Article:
Kevin Cody

4 Steps to a Money Tune-Up

Decrease Font Size Increase Font Size Text Size Print This Page

Some people need help cleaning up messy personal finances, but what if you’re more or less on top of things? You have enough money to cover your expenses, you’re putting money toward retirement and you have no debt or a plan to pay off debt. This actually means that you’re in a perfect situation to look at your finances and make some tweaks that can substantially improve your financial situation. Making sure you are saving as much money as you can, monitoring your credit report and setting new goals are all good steps toward increased financial security.

Saving Money

There are many ways to save money. Cutting back on your expenses is the obvious one, but if you are already conscientious about your spending, there might be little wiggle room for you there. This is where you turn to other areas to try and save. Keep in mind that saving does not just mean putting away more money in the short run but saving money in the long run. For example, you could cut years off your student loan payments by refinancing them. A student loan refinance can give you a lower rate, and it just takes two minutes to see if you can change your relationship with your existing student loans. You might be able to save by refinancing other debts as well or by paying them off with lower-interest loans instead.

Review Your Credit Reports

When was the last time you checked on your credit? You can get free reports annually from the different credit agencies, and this is a good way to make sure that the information they have on you is accurate. Your credit report will have your account information, addresses and any requests for your credit history. If there is incorrect data on your report, check with the credit agency to find out how you can file a dispute.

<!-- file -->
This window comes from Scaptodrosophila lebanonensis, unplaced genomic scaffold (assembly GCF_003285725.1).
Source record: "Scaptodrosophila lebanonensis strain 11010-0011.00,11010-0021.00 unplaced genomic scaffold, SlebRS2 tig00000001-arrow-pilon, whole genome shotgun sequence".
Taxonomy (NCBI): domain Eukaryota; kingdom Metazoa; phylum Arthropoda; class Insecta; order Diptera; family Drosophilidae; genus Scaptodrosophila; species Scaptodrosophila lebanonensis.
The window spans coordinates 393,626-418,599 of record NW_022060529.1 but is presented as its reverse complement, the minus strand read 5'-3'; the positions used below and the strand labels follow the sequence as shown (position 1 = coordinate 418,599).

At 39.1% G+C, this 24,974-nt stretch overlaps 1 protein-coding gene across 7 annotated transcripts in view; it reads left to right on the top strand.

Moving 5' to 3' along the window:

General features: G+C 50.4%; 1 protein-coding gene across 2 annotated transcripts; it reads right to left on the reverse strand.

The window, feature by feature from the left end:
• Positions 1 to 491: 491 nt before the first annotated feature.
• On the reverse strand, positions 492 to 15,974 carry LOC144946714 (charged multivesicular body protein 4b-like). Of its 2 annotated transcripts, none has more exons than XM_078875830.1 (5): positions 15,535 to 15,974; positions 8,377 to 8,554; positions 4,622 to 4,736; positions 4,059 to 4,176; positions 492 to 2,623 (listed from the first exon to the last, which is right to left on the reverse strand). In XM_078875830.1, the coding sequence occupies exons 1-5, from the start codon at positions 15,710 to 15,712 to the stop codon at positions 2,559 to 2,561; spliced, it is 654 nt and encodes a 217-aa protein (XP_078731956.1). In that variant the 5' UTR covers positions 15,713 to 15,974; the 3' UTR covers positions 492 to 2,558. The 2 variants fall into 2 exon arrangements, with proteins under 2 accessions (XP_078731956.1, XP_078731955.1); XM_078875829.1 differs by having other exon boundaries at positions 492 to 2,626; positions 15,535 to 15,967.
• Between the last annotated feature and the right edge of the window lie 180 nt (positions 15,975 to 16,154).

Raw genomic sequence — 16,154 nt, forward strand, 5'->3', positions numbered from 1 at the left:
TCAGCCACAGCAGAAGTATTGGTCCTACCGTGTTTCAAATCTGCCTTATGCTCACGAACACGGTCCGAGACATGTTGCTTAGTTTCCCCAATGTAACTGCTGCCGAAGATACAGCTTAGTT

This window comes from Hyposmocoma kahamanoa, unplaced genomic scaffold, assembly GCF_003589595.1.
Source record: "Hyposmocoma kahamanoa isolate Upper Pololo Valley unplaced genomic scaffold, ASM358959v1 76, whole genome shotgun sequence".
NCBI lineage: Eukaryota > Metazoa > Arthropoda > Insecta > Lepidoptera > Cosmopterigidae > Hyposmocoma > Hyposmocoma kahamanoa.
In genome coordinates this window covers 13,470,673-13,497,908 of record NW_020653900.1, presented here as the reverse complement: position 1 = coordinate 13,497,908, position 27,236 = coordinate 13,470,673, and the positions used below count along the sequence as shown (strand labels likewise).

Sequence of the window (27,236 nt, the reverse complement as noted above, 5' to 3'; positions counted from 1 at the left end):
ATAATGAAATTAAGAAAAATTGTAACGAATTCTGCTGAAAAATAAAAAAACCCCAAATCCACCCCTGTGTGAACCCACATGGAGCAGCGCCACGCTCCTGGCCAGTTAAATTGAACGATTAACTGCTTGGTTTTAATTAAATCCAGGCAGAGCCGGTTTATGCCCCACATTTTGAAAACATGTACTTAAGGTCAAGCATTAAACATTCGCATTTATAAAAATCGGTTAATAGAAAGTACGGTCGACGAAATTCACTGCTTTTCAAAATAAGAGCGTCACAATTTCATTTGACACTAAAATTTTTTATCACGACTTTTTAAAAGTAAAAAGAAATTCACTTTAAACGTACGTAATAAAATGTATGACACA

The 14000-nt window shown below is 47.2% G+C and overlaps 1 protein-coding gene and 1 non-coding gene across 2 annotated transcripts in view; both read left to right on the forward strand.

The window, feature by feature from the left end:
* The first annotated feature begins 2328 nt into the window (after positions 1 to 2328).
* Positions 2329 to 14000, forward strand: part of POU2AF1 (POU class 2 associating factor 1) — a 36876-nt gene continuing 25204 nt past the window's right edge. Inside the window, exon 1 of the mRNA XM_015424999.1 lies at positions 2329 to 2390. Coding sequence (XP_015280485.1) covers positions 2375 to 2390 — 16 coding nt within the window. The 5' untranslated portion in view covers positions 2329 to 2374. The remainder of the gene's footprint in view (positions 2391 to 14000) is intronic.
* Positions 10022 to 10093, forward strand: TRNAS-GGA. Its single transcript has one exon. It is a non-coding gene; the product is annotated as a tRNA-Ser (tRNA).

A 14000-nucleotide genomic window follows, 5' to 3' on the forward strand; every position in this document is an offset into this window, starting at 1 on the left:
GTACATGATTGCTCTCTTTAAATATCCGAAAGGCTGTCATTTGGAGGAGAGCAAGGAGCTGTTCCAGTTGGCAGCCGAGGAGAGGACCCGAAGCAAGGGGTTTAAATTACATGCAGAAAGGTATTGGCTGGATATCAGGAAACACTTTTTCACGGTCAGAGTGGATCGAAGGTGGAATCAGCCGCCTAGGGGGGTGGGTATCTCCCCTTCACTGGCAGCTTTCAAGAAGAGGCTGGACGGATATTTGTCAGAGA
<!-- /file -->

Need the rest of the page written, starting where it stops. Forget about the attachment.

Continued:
Take Stock

When you are relatively financially stable is a great time to reflect on your past relationship with money and your goals for the future. It can be helpful to analyze mistakes and think about what you can learn from them. For example, you might have a tendency to make unrealistic budgets or spend a little more than you should on ways that add up. You should also think about your one-year, five-year and long-term financial plan. Do you want to buy a home, or do you hope to retire early? Perhaps you want to become a more aggressive investor. With this in mind, you can go on to the final step below.

See a Financial Professional

If you are not already working with a financial professional, this is a great time to see an advisor. Although you should do your own research to find the one who will be best for you, many people consider a fee-only advisor to be more transparent since they do not earn commissions on the products they recommend. If you don’t know where to start finding the right professional, try asking family, friends and colleagues at work.


comments so far. Comments posted to may be reprinted in the Easy Reader print edition, which is published each Thursday.

You must be logged in to post a comment Login